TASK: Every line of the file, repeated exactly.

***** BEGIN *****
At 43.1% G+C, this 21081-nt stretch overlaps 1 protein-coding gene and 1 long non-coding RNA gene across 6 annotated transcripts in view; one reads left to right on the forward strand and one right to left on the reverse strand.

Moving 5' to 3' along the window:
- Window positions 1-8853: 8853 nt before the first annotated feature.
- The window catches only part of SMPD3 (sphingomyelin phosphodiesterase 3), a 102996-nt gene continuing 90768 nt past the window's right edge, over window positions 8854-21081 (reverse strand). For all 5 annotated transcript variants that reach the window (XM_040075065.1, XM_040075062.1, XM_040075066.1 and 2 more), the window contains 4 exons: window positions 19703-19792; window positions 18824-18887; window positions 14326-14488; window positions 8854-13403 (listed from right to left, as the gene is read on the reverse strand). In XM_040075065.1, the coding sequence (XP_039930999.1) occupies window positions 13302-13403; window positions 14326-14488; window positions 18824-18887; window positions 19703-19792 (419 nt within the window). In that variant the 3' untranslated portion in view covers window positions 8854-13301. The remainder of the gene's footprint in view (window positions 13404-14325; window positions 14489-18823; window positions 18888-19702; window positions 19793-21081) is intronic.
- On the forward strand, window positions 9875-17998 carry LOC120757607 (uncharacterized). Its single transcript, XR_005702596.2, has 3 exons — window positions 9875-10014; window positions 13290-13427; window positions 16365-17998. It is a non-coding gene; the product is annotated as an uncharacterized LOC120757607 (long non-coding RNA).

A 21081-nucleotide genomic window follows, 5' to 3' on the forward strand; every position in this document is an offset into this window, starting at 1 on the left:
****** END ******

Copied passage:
At 43.1% G+C, this 21081-nt stretch overlaps 1 protein-coding gene and 1 long non-coding RNA gene across 6 annotated transcripts in view; one reads left to right on the forward strand and one right to left on the reverse strand.

Moving 5' to 3' along the window:
- Window positions 1-8853: 8853 nt before the first annotated feature.
- The window catches only part of SMPD3 (sphingomyelin phosphodiesterase 3), a 102996-nt gene continuing 90768 nt past the window's right edge, over window positions 8854-21081 (reverse strand). For all 5 annotated transcript variants that reach the window (XM_040075065.1, XM_040075062.1, XM_040075066.1 and 2 more), the window contains 4 exons: window positions 19703-19792; window positions 18824-18887; window positions 14326-14488; window positions 8854-13403 (listed from right to left, as the gene is read on the reverse strand). In XM_040075065.1, the coding sequence (XP_039930999.1) occupies window positions 13302-13403; window positions 14326-14488; window positions 18824-18887; window positions 19703-19792 (419 nt within the window). In that variant the 3' untranslated portion in view covers window positions 8854-13301. The remainder of the gene's footprint in view (window positions 13404-14325; window positions 14489-18823; window positions 18888-19702; window positions 19793-21081) is intronic.
- On the forward strand, window positions 9875-17998 carry LOC120757607 (uncharacterized). Its single transcript, XR_005702596.2, has 3 exons — window positions 9875-10014; window positions 13290-13427; window positions 16365-17998. It is a non-coding gene; the product is annotated as an uncharacterized LOC120757607 (long non-coding RNA).

A 21081-nucleotide genomic window follows, 5' to 3' on the forward strand; every position in this document is an offset into this window, starting at 1 on the left: